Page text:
Monday, December 10, 2007

Interfaces of the future

It's been a pretty slow couple of weeks on the kiosk news front, hence the lack of posts. Guess it's just that time of year. But I did come across a pretty neat article recently about the future of user interfaces -- and I'm not talking about getting rid of the desktop, I'm talking about getting rid of the mouse, monitor and keyboard. As Smashing Magazine notes, a couple of companies are doing some pioneering work in the area of haptics, motion capture, and advanced visualization that could easily find their way into next generation "experiential" tools like Reactrix has done and Microsoft's Surface is threatening to do.

One of the most impressive is a new display tech by Cheoptics360, which generates a 3-D hologram in midair without viewers having to wear any silly headgear. Talk about product promotions -- this thing can show virtually anything that will fit in a 5x5 meter (15'x15' for us imperialists) area. While it'd be expensive to show off clothes and inexpensive packaged goods, I could easily see such a device used to show off different colors and options packages for expensive, high-margin products like cars, boats and RVs, where the experience of navigating the product can add a lot to the sales pitch.

My other favorite device from the not-to-distant future of computer interfaces is the Reactable multi-touch interface. Like Surface, it can follow multiple touchpoints simultaneously, and allow for all of those flashy user interface effects that we've seen. However, this tech specializes in following objects moved across its surface too. While the current demo is just that -- a demo with no real commercial value -- I could see something like this extending into a high-tech price scanner that recognizes a shopped item placed on top of it, and provides the visitor with an engaging interactive experience featuring product details, price, inventory levels and content well-suited towards the device's interactive nature (perhaps a lesson on how to fold a shirt placed on top of it, for example).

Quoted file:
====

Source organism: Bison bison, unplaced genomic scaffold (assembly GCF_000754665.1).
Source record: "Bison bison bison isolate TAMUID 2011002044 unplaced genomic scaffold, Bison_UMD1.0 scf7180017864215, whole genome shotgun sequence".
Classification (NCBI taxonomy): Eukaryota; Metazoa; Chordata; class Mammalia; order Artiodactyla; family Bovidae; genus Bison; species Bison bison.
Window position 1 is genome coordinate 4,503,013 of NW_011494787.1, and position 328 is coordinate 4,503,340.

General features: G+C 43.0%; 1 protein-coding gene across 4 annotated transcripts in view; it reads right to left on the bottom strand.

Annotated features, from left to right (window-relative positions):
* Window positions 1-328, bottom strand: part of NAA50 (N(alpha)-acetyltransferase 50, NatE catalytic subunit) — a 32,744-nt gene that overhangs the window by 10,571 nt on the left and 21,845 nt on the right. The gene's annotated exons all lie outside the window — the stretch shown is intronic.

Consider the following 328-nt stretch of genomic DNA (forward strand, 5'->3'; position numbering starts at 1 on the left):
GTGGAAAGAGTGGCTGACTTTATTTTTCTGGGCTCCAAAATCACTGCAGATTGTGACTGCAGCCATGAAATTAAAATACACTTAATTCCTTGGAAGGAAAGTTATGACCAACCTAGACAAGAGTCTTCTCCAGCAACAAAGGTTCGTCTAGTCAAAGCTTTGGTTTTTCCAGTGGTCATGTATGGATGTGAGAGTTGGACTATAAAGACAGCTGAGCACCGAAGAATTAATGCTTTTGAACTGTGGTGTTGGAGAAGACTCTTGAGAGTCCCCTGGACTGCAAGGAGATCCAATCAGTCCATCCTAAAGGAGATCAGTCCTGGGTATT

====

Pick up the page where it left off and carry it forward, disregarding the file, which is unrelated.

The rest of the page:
Granted, none of this stuff will see the light of day without some kind of "killer app." And while the gee-whiz effect is certainly still responsible for a lot of high-tech purchases destined for the retail sales floor, the amount spent on such eye-candy continues to pale in comparison to the amount spent on the old stalwarts of the industry (like touch screen kiosks and ePOS), which while no longer cool or flashy, continue to drive lots of transactions and have a timely and predictable ROI.

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1 comment:

Anonymous said...

GestureTek ( is the world leader and patent holder gesture recognition technology. They’ve got some interesting immersive media technology where people can actually see themselves onscreen as they play games or manipulate content on digital signs and displays. GestureTek also created the world’s largest interactive multi-touch surface computing table last year for an Australian tourist attraction called the Eureka Tower. []. Companies like Samsung and Electrosonic are using GestureTek interactive surface computing tables, allowing users to control multimedia content, play games, manipulate special effects, draw and manipulate art and photographs, or view advertising.

Here’s a video on GestureTek’s multi-touch table: mms://

Here’s a video that shows what GestureTek’s doing in point and control, responsive media, virtual gaming and immersive advertising. [mms://].